This 2010 Met presentation of Giuseppe Verdi’s Simon Boccanegra is a winner in every aspect, from production to musical direction to the cast’s performances. The latter is especially noteworthy, as tenor Plácido Domingo conquers the meaty title role, written for a baritone. (Mr Domingo first auditioned, in Mexico City at the age of 18, as a baritone. He was told that he was in fact a tenor, advice that has been a boon to opera audiences in the 50 years hence.) This broadcast features a revival of Giancarlo del Monaco’s 1995 production, and it was well enough received in 2010 to be revived again at the Met merely one year later, with Dmitri Hvorostovsky singing the role of Boccanegra.

Glorious sets by Michael Scott – from the seaside villa where Boccanegra encounters his long-lost daughter Maria (now known as Amelia Grimaldi), to the Doge’s court with its faux-marble floors – as well as bulky but gorgeous costumes also by Mr Scott, are central to this sumptuous and conservative production. Mr del Monaco frames the opera effectively, even if some details are unfaithful to the score, such as ignoring Verdi’s instruction that the final scene show Genoa with its throngs in the background. The assembled masses thus made invisible, the choral interjection of “Boccanegra!” (after Fiesco names Adorno as the Doge) seems almost, and unfittingly, like a hallucination. On the whole, however, this production more than succeeds. Director Peter McClintock marvelously grasps dramatic pacing and character arcs, helping to unify the complicated plot, and Wayne Chouinard’s lighting is evocative and naturalistic.

One asset of the broadcast format is that it allows the audience to experience orchestral introductions and interludes as works of concert music, with close-ups of the conductor and orchestra. This broadcast features the always-stellar playing of the Met Orchestra led by James Levine, whose sense of Verdian timing is essential to the perfect proportions of scenes throughout the opera. (The microphones do tend to amplify any vocal or orchestral imperfections, but this is not a major issue.) Other features of the broadcast, such as interviews with cast members during intermissions, do serve a purpose as well, but risk spoiling the viewer’s suspension of disbelief.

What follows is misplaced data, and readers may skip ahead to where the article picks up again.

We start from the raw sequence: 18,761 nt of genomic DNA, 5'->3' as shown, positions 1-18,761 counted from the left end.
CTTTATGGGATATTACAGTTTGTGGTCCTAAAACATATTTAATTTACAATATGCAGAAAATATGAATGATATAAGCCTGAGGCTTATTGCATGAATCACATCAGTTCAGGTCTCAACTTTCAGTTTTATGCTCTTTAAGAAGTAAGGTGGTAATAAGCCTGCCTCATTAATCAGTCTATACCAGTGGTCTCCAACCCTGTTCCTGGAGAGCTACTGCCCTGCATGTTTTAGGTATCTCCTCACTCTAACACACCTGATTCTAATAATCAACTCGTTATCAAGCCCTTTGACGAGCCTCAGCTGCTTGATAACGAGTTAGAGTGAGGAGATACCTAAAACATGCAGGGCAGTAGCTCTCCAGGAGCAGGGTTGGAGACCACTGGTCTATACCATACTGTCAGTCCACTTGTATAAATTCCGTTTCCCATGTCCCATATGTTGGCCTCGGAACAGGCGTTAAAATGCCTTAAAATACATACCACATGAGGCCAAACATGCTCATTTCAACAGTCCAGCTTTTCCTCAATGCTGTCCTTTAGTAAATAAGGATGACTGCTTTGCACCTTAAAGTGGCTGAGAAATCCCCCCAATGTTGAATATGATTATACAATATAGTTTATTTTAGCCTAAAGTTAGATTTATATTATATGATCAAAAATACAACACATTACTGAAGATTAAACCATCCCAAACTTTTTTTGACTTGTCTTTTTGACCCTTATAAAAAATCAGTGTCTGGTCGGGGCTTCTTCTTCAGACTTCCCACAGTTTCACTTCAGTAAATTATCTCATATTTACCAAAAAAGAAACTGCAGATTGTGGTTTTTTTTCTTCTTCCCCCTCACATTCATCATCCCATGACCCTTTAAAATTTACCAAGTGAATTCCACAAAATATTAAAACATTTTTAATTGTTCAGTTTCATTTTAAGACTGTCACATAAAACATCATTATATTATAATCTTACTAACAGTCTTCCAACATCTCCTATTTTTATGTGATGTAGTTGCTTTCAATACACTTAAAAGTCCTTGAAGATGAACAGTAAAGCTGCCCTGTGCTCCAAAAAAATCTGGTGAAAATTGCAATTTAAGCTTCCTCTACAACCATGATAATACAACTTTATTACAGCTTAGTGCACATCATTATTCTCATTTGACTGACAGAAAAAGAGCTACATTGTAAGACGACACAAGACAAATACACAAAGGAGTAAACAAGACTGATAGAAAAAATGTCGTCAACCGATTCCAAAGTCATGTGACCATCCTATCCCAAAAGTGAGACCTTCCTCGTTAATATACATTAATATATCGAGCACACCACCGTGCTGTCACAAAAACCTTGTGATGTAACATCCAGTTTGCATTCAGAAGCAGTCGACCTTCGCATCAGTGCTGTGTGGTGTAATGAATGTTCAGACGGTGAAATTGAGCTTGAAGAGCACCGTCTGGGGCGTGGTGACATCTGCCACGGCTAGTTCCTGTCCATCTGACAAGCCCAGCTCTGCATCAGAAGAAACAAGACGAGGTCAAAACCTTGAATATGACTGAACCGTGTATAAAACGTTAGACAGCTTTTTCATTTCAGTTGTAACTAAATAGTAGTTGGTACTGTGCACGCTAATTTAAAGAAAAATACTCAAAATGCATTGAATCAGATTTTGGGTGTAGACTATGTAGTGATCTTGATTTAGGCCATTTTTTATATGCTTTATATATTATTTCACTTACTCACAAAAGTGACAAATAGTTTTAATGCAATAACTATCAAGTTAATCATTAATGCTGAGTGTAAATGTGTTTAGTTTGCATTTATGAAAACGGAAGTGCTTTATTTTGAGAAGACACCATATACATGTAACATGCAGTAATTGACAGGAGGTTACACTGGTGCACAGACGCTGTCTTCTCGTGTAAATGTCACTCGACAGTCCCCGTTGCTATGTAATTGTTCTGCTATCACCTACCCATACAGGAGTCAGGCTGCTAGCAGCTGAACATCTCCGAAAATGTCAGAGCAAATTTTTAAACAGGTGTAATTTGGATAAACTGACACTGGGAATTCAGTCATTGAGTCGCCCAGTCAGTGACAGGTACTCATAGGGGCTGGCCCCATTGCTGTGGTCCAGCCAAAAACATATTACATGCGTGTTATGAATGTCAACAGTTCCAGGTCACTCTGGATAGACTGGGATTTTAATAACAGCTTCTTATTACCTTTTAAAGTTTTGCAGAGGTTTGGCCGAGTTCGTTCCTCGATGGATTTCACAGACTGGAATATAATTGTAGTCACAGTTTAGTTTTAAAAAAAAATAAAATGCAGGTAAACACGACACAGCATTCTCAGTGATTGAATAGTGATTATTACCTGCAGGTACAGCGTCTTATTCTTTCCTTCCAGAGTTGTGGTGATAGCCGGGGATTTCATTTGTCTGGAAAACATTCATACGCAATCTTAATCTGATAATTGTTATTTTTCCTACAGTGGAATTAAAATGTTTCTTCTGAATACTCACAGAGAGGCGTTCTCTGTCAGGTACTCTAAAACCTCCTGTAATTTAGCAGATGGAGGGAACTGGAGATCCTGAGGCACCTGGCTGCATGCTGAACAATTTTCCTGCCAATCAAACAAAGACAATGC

In addition to Mr Domingo’s mature, conflicted portrayal of Boccanegra, the other leading men and woman are excellent. Adrianne Pieczonka presents an Amelia/Maria who is wise and grounded, and while not as airy as some Verdi sopranos, her voice dazzles. At the opposite end of the moral spectrum, Stephen Gaertner as Paolo is a vocally commanding and headstrong villain. James Morris brings gravity to the role of Jacopo Fiesco even if his voice growls a bit in his low register. Marcello Giordani, as Gabriele Adorno, is at his best in fiery, uptempo moments, although his vocal command slips at times. However, any shortcomings – vocal or otherwise – do not make this production less powerful or worth viewing.